“The paradox is that for a salesperson to be successful, the emphasis should not be on the salesperson… it should be on the customer. In a sense, your headline should not be ‘All hail the salesperson!’ It should be ‘All hail the customer!’ But I suppose that doesn’t have quite the same ring to it.”

    Paul Ryan is editor of Australian Anthill.


    Sales books will tell you to wear a navy suit with a red tie, because this ‘look’ is supposed to convey strength and attract the gaze of potential clients and customers. However, the popularity of these books and the almost zealous willingness of sales professionals to follow instruction to improve sales performance (and make greater commissions) has created a world where this ‘look’ has become almost synonymous with selling, sending out a red-flag to potential clients or customers.

    According to professional image coach Jon-Michail, salespeople need to demonstrate credibility, with personality. “Dress smart but don’t be a cliché. Navy suits do work better than black, because navy is a friendlier tone – but think outside the norm and choose something different – maybe a French navy. Use colourful tie or personal cufflinks to attract attention, but please avoid cartoon characters or novelty patterns at all cost!”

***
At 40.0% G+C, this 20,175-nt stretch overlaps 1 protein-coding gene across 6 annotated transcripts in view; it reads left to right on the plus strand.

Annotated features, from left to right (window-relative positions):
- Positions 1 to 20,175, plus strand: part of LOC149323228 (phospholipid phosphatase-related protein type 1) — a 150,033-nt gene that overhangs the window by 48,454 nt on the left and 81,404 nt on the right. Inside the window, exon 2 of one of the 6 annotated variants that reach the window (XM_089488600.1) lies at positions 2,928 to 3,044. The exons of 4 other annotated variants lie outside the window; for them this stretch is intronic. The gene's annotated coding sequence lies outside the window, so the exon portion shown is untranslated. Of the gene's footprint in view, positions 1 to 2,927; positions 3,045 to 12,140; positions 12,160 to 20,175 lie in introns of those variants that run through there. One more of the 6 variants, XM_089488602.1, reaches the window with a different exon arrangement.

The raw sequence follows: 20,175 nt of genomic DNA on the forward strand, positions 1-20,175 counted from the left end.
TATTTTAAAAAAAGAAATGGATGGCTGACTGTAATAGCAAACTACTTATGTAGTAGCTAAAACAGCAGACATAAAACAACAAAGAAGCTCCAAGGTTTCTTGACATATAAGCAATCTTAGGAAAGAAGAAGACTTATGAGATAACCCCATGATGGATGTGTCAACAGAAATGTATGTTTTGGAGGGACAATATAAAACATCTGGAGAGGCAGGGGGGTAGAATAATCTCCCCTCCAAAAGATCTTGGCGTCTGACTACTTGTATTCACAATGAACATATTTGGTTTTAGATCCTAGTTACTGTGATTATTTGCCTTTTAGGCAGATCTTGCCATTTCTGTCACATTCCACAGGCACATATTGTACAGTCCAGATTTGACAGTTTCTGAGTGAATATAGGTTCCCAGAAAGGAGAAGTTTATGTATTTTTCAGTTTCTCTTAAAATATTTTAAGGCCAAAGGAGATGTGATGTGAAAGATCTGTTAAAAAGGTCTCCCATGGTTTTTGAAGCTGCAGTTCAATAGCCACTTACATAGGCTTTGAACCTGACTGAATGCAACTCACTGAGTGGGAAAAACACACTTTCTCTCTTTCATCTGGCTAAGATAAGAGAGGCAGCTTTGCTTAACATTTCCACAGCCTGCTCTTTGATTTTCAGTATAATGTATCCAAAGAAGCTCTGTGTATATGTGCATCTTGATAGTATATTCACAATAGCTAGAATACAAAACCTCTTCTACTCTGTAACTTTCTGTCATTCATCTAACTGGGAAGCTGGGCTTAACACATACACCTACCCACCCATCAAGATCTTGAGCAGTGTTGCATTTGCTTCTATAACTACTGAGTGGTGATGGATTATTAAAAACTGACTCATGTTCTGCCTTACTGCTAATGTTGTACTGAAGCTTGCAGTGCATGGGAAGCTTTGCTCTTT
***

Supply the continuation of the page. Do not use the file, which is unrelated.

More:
1. Prospecting for new business is like working out. You know it’s good for you but it’s easy to neglect. Prospect daily and it will pay off in the longer term. Or, follow the Ballistix approach and hire a person for this function and do what you do best – selling!
    2. Be prepared, get organised, take notes. It is now critical to have the best CRM (customer relationship management) system possible. There are a range of products, ranging in complexity and cost. There is no longer any excuse for not having a good system.
    3. Use a script – don’t shoot from the hip. There’s only one thing worse than listening to a person with a script. That’s listening to a person without a script. Of course, practice and make your introduction sound as natural and conversational as possible.
    4. Strike while the iron is hot! After meetings, re-instigate contact quickly. Don’t leave your potential client hanging. It’s only polite and it demonstrates professionalism. Set aside a time to make contact again (let them know you’ll be calling) – and fulfil your promise!

    When you are on a roll, keep rolling. Just because you close a big sale, that’s no reason to slack off. It’s a lot easier to do a good job when things are going well. Ride the high and you will find that your enthusiasm is infectious.


    On tools for selling, Michael Hewitt-Gleeson is fond of a Christopher Columbus analogy.

    Once Columbus decided that the world wasn’t fl at but round, he didn’t need to return to admiral school to relearn how to navigate or tie knots. He simply used the skills and tools he already had to sail away from shore rather than up and down the coast.

    For Hewitt-Gleeson, the key to selling – like sailing – is strategy, not tactics. His new book, ‘WOMBAT Selling’ (Word Of Mouth Buy And Sell), focuses on harnessing the power of word of mouth for commercial gain.